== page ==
Mother shares ‘insulting’ medical bill for EMTs to declare her son dead: ‘It was a punch to the gut’

Health insurance billed Vanessa Guite for a ‘deceased on arr (arrival)’ charge

Danielle Zoellner
New York
Wednesday 02 June 2021 21:41 BST
Vanessa Guite’s son Robin, 24, (pictured with his mother) died in May from unknown causes
Vanessa Guite’s son Robin, 24, (pictured with his mother) died in May from unknown causes (Vanessa Guite)
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A mother grieving the death of her son has received a nearly $1,000 medical bill from her local EMS so paramedics could declare her child dead.

Vanessa Guite of Buffalo, New York, was sent the bill just two weeks after her son Robin, 24, unexpectedly died on 6 May. The cause of death is still being investigated but his mother said it was likely an accidental overdose.

Following the death, Ms Guite’s health insurance billed her $859 for a “deceased on arr (arrival)” charge.

The EMTs “were there for about three minutes and left”, Ms Guite told The Independent. “There was absolutely no medical assistance. Basically they used their eyes and then left.”

Robin was discovered dead in his mother’s home that morning by his girlfriend, who was concerned because she hadn’t heard from the man. The last time Ms Guite saw her son alive was the previous evening.

After he was found dead, that was when Ms Guite called 911 and EMTs confirmed the death upon arrival, but the mother never expected a high healthcare bill for the service.

“It was unexpected and it was kind of a punch to the gut because every single day I am receiving worse news,” she said. “This was just like a cherry on top.”

The Independent has contacted Erie County, NY Department of Health for a comment.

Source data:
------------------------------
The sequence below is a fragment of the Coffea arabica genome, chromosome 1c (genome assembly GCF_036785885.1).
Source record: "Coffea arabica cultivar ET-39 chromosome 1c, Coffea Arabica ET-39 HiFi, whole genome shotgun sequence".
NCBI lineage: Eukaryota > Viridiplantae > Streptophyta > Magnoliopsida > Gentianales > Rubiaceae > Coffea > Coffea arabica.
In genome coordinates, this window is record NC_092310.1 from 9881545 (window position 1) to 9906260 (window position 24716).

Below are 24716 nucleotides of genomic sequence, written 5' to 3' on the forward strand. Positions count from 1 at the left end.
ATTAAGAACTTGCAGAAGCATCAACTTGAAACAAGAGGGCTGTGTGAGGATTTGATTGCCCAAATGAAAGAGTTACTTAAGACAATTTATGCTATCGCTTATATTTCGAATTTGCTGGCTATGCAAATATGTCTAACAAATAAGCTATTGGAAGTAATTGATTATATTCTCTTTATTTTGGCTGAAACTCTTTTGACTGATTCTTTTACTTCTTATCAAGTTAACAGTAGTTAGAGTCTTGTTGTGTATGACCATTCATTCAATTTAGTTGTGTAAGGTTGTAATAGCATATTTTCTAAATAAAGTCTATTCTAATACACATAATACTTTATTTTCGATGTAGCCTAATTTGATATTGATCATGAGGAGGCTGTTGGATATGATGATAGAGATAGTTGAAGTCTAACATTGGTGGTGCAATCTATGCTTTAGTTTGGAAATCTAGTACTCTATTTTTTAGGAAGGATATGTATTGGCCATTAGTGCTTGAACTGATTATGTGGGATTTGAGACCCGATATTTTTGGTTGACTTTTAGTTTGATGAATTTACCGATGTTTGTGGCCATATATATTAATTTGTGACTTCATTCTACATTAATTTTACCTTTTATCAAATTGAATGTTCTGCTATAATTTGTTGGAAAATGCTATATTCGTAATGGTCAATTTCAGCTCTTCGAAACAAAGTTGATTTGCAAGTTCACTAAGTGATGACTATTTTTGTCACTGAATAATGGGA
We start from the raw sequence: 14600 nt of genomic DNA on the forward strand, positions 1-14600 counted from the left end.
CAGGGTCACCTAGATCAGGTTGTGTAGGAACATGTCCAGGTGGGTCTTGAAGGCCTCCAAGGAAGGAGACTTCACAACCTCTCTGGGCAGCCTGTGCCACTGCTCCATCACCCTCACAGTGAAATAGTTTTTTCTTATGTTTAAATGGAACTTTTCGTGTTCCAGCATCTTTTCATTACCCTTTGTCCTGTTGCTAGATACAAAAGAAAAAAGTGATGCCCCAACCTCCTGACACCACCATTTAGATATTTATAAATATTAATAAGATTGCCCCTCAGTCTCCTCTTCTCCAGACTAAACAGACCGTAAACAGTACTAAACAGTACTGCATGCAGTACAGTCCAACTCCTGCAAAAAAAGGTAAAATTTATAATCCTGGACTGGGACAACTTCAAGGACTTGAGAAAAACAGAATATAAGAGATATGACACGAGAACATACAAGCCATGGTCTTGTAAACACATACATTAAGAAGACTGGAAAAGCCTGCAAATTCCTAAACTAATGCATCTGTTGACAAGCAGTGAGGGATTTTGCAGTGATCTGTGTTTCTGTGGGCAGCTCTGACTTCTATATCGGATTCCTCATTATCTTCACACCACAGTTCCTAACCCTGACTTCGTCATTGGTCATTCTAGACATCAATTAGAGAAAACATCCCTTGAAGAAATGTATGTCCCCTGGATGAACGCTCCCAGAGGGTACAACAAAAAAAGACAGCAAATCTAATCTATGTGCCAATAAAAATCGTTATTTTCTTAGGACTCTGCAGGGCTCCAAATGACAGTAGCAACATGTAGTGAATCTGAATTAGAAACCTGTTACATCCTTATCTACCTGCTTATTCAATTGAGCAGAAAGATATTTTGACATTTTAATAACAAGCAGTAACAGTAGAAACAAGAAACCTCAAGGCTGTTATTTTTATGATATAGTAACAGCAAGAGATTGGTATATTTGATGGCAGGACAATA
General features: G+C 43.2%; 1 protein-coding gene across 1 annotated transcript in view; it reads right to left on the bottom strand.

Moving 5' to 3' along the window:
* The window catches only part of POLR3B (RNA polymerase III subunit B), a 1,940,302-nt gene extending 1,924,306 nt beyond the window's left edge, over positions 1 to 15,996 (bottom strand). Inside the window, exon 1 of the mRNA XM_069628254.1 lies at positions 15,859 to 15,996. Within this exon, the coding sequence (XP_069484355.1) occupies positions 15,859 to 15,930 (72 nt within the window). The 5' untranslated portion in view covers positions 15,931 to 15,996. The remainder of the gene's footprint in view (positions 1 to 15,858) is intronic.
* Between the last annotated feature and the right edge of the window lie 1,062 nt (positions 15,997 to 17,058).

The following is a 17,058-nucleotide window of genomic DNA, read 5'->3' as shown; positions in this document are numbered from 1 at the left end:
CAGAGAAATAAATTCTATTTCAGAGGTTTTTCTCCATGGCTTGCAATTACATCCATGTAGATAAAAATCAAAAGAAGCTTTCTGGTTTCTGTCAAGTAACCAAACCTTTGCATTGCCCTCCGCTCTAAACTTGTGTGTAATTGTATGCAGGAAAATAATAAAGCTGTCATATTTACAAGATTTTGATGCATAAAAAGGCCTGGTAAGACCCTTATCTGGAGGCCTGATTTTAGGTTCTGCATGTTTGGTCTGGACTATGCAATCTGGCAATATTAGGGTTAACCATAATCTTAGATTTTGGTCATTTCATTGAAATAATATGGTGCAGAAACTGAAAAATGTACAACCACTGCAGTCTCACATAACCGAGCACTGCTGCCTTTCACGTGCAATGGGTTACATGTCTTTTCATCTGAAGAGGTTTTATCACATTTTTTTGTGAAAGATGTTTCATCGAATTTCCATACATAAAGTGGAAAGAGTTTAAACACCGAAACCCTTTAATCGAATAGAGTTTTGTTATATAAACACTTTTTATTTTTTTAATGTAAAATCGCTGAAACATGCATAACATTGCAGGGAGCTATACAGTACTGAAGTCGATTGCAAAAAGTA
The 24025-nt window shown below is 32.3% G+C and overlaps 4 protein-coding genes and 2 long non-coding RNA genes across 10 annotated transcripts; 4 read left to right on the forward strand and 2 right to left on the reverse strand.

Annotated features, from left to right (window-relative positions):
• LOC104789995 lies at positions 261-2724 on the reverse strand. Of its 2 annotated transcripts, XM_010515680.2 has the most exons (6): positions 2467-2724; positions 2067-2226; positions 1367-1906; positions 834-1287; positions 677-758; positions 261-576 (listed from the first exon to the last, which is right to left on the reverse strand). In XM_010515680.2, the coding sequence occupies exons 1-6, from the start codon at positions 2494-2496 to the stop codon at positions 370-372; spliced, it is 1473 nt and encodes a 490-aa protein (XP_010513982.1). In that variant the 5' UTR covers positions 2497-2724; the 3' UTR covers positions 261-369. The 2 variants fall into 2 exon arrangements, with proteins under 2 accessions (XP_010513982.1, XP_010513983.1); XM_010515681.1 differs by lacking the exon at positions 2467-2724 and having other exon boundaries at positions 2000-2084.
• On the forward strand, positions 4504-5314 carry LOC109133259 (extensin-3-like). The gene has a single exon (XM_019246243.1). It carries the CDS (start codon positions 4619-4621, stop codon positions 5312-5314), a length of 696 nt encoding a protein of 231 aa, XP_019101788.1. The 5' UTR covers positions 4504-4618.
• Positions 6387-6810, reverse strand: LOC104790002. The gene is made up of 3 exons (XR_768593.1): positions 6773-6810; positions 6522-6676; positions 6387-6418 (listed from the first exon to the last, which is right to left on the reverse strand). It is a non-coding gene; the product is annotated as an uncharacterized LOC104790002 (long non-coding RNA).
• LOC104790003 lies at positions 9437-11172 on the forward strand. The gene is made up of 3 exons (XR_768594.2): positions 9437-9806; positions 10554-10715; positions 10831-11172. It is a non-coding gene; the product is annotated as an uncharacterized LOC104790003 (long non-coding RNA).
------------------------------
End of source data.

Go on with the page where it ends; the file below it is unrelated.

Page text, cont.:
Ms Guite shared the bill on Twitter, and it quickly went viral with people around the world reacting to the charge. “Honest-to-god got a bill for the EMTs telling me my son was dead. This is just among the zillion godd*** reasons we need universal healthcare,” Ms Guite wrote in the May tweet.

The post inspired other Americans to share their own instances of being billed by health insurance companies for obscene services, including one woman who said her family was billed for discharging her father from the hospital despite him dying.

“Years ago when my father died, the hospital billed us for his discharge,” the woman wrote.

Another person shared how they were charged $100,000 for an emergency helicopter service that was never used because the family member died before the helicopter landed.

“Luckily my lawyer fought it. Hope you can get that settled,” the woman shared with Ms Guite.

The mother described the bill as a “slap in the face for a grieving parent” just weeks after she lost her son.

“I understand that there is a need to make money in this country but they’re letting that lust for money overcome their humanity. This isn’t how you should treat people,” she said. “I understand that it’s an ambulance company and they need to keep operating but they could have a little compassion.”

Ms Guite intends to appeal the charge to her health insurance, Blue Cross Shield, but has yet to find energy to do so while grieving the loss of her child.

“You need the wherewithal to argue about these types of things,” she said. “Right now I don’t know if I have the wherewithal to argue with someone about something so … I don’t even know how to put it … Insulting, ridiculous, heartbreaking. I don’t want to break down or freak out.”

Her son was in school studying to be a vision care technician or optometrist while saving up to purchase his first car.

“Robin was growing into the man that he should’ve been,” she said. “This wasn’t supposed to happen.”

The family held a funeral service for Robin in May that allowed for anyone to come due to Covid-19 restrictions loosening in New York.

But now the family was left grappling with an expensive healthcare bill to declare Robin dead.

“We could eliminate this if we had universal healthcare and dignified care for people in this country,” Ms Guite said. “And if we stopped commodifying everything and putting profit as the first concern for every single thing.”

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